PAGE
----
This Sunday, April 15th, is Yom haShoah, Holocaust Remembrance Day. The Israeli parliament mandated the creation of this day–which falls on the 27th of Nisan in the Jewish calendar—in 1951, to honor the memories and the unimaginable sufferings of the victims of the Holocaust. Reflecting on the deeper meaning of the Holocaust in COMMENTARY’s very first issue (November 1945), the magazine’s founding editor Elliot Cohen wrote presciently:

[T]he kind of thinking and feeling that set loose this nightmare phenomenon still burns high in many countries, and lies latent in all. We have no gauge to measure the potentialities of this great Nazi secret weapon of World War II. But there are many—and they are not guided by personal hurt alone—who believe that here is a force that, in the political and social scene, can wreak destruction comparable to the atomic bomb itself. It was the ignis fatuus that lured the German people to their doom. It was the flame of the torch that kindled World War II. To resist it; to learn how to stamp it out; to re-affirm and restore the sense of the sanctity of the human person and the rights of man: here, too, our world is greatly challenged. How that challenge is to be met is, of course, of particular interest to Jews, but hardly less to all mankind, if there is to be a human future.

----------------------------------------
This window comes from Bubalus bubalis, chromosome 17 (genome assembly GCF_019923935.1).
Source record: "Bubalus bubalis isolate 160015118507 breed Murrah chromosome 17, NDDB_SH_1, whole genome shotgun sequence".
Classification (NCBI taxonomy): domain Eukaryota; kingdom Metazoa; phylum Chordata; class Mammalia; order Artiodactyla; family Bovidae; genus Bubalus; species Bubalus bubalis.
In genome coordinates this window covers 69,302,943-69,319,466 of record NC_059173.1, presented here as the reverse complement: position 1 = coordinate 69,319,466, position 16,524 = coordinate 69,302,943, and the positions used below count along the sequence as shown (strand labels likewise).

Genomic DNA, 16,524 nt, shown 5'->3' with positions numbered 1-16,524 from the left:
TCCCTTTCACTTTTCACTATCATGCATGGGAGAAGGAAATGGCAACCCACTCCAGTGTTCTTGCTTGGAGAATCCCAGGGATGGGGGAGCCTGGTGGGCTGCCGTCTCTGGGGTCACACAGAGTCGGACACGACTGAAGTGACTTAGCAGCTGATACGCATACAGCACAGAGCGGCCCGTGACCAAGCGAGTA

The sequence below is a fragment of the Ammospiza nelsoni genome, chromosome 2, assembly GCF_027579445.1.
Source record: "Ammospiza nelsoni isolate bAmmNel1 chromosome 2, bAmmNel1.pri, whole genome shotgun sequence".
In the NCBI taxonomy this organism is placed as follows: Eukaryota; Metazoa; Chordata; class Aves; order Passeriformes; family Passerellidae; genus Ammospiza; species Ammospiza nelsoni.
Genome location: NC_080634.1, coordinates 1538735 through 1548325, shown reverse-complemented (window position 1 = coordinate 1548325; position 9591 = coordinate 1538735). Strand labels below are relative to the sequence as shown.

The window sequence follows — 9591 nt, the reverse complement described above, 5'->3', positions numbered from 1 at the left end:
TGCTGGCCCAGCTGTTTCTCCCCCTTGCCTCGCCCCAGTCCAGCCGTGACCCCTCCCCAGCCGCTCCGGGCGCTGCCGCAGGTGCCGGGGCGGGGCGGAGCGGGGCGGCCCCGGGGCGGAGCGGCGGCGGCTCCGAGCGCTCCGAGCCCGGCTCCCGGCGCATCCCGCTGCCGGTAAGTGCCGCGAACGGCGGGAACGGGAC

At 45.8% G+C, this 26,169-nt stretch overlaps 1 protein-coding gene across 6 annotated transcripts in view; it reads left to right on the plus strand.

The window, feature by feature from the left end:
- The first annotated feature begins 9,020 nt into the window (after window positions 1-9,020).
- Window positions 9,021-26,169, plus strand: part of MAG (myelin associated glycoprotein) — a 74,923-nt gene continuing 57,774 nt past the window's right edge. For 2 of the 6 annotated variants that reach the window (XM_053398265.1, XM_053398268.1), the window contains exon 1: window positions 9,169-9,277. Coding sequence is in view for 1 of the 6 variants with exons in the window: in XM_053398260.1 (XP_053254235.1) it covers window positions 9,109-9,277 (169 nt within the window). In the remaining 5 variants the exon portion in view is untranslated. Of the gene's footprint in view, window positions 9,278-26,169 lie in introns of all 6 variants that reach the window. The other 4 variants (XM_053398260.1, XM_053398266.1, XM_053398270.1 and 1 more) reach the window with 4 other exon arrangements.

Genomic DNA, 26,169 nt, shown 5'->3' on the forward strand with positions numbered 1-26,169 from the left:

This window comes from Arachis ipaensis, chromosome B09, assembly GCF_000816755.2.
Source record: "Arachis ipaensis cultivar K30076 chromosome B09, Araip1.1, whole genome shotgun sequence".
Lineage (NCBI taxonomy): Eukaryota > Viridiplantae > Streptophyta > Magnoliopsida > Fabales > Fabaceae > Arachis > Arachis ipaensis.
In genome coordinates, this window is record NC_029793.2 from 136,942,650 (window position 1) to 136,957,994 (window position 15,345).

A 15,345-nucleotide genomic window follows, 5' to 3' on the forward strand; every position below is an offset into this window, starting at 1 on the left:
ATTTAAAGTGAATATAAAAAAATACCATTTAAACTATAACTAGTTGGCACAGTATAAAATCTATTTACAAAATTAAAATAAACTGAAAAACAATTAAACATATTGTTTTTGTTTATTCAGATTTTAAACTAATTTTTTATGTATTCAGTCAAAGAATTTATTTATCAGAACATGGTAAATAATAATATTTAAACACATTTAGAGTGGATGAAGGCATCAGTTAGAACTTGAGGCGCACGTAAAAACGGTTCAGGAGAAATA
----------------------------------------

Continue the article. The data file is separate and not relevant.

Over the ensuing decades, COMMENTARY has honored the commandment of remembrance by publishing many important articles on the Holocaust—memoirs, fiction, works of historiography, philosophy, religious thought, and literary criticism—by some of America’s and Europe’s most important writers. We present a small selection for this weekend’s reading.